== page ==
This entry is part 3 of 3 in the series Mysticism

Most evangelicals would recognize & reject occult practices like mediums,  the Ouija board, etc. knowing the Bible condemns and calls this an abomination. But sadly thousands without knowing are embracing occult practices by accepting mystical Spiritual Exercises. As an ex-Catholic it breaks my heart to see evangelicals following Catholic saints or their mystical teachings.

It is very important to examine what is the spirit behind any spiritual practice 1 John 4:1 before we open the door & welcome them 2 Jn.1:10. Some people will say that what they are learning is in the Bible, but beloved please remember satan is a master of deception! Always check who were the mentors of that teacher, or where their doctrine came from. One of the most used mystic exercises belong to Jesuit founder Ignatius of Loyola.

Ignatius of Loyola, baptized Íñigo López, was a Catholic mystic. (23 October 1491 – 31 July 1556), was born in the Basque city of Loyola castile Spain. (Spain was heavily influenced by Jewish & Sufi (Islam) Mysticism).

Loyola was beatified by the Catholic Church in 1609, and then canonized, receiving the title of Saint on 12 March 1622. His feast day is celebrated on 31 July. (On March 13th, 2013 Pope Francis became the first Pope that is follower of Loyola).

Saint Ignatius medal

 

 

 

 

 

 

Mystics believe in salvation by works, also denying self pleasure & experiencing self-induced pain are consider spiritual merits to get closer to God. The starting point of mysticism is encountering God or ‘union with God’. Most ‘Christian’ mystics have believed in universal salvation & that “hell” is not endless. Their visions, impressions & imaginary conversations become their truth & reality, replacing sound doctrine. They make emphasis on personal experience over doctrine. All known ‘Christian Mystics’ of the past were Catholics. Also Gnostics, kabbalists, Sufis, etc. are mystics.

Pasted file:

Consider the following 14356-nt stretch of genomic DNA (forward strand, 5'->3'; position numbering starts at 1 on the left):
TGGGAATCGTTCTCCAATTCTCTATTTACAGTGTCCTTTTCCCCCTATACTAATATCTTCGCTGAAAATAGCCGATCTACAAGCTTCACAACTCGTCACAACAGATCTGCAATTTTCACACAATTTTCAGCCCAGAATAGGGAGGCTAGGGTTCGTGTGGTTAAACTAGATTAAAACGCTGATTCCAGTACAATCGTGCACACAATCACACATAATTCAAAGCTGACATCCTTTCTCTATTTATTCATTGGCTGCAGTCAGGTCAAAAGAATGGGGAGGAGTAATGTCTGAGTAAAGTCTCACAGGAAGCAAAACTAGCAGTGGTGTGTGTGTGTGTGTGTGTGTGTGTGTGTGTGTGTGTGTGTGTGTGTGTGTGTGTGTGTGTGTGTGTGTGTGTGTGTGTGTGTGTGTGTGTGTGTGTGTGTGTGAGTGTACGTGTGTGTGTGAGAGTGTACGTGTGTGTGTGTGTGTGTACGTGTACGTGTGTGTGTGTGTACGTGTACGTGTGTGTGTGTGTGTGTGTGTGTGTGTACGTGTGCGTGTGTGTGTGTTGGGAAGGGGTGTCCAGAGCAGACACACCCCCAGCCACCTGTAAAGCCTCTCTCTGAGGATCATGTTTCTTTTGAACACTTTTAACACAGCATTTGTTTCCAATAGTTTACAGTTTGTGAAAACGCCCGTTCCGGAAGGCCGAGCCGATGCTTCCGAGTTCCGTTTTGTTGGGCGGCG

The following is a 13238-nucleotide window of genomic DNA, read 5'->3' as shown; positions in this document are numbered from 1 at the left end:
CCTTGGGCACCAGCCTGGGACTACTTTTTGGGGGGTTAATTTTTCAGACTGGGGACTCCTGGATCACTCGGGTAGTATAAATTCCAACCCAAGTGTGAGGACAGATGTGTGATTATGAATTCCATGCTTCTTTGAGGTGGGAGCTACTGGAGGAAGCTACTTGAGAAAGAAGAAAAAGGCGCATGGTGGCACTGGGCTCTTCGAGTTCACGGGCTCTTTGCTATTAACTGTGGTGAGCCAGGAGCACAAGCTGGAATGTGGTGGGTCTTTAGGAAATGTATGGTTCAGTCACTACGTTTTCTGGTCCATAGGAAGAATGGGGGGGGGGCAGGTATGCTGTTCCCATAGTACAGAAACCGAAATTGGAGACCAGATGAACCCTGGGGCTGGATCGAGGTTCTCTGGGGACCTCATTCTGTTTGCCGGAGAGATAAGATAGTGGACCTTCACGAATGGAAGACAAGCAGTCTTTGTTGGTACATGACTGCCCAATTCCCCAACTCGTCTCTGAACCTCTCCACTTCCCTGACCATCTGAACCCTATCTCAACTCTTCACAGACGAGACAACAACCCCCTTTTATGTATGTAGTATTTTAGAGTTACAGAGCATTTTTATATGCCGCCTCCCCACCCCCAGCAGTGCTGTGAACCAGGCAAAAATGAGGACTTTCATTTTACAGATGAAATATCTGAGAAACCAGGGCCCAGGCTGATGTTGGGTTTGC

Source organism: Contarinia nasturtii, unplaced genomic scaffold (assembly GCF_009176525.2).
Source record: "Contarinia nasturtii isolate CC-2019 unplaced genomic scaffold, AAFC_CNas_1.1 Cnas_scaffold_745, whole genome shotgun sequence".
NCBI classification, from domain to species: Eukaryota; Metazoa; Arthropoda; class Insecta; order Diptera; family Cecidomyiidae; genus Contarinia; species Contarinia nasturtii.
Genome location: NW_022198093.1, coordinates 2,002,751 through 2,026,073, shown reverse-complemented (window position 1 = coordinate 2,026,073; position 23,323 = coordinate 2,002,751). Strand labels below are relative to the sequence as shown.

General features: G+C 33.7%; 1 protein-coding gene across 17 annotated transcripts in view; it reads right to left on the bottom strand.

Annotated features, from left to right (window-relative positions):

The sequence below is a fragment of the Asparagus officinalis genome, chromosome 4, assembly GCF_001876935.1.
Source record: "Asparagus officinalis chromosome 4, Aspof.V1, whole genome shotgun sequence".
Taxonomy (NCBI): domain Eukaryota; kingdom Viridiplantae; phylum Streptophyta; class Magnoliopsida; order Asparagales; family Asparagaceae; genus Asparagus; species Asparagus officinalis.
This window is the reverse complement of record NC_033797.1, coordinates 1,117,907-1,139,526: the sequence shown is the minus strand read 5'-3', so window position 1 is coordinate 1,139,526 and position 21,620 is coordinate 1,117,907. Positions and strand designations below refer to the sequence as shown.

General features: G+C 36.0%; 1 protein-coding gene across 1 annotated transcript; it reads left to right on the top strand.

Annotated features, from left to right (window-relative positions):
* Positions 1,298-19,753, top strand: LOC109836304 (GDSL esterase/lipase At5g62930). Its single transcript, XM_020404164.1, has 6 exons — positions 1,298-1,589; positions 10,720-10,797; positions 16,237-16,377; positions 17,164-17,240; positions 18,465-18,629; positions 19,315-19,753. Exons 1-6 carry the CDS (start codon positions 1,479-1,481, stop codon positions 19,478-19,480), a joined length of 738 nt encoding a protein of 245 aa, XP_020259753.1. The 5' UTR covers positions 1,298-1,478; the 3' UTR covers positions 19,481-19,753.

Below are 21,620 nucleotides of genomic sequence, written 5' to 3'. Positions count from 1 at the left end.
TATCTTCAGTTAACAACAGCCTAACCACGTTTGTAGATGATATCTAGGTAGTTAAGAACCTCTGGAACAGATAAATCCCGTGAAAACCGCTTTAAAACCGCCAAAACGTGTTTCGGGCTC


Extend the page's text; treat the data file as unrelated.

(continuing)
In his youth Loyola joined the army, he served under a relative, Antonio Manrique de Lara, duke of Nájera & he fought several battles without incidents, but on May 1521 in a battle in Pamplona he was hurt by a cannonball, breaking his right leg. He was transported to Loyola a month later. His bone in the broken leg was set incorrectly and  his leg was rebroken and reset, he would then walk with a limp.

During his painful convalescence he read Catholic mystic books & he experienced a series of visions in full daylight. One of the books which most influenced him was the De Vita Christi (Life of Christ) of Ludolph of Saxony a German mystic monk. This book inspired him to follow the example of mystic Francis of Assisi & other Catholic monks. It is also said that inspired his method of meditation, since Ludolph proposes that the reader place himself mentally at the scene of the Gospel story, visualizing the crib at the Nativity, etc. This is known as Simple Contemplation, & was the basis for the method that St. Ignatius would promote in his Spiritual Exercises. e.g. self-projection into a Biblical scene to start a conversation with Christ in Calvary. The methods of meditation in the Vita Christi entered Spain and were known in the early part of the 16th century, mystics St Teresa of Avila (her father & grandfather were conversos) & St. John of the Cross (converso) frequently quoted from Ludolph.  Both are the founders of Discalced Carmelites.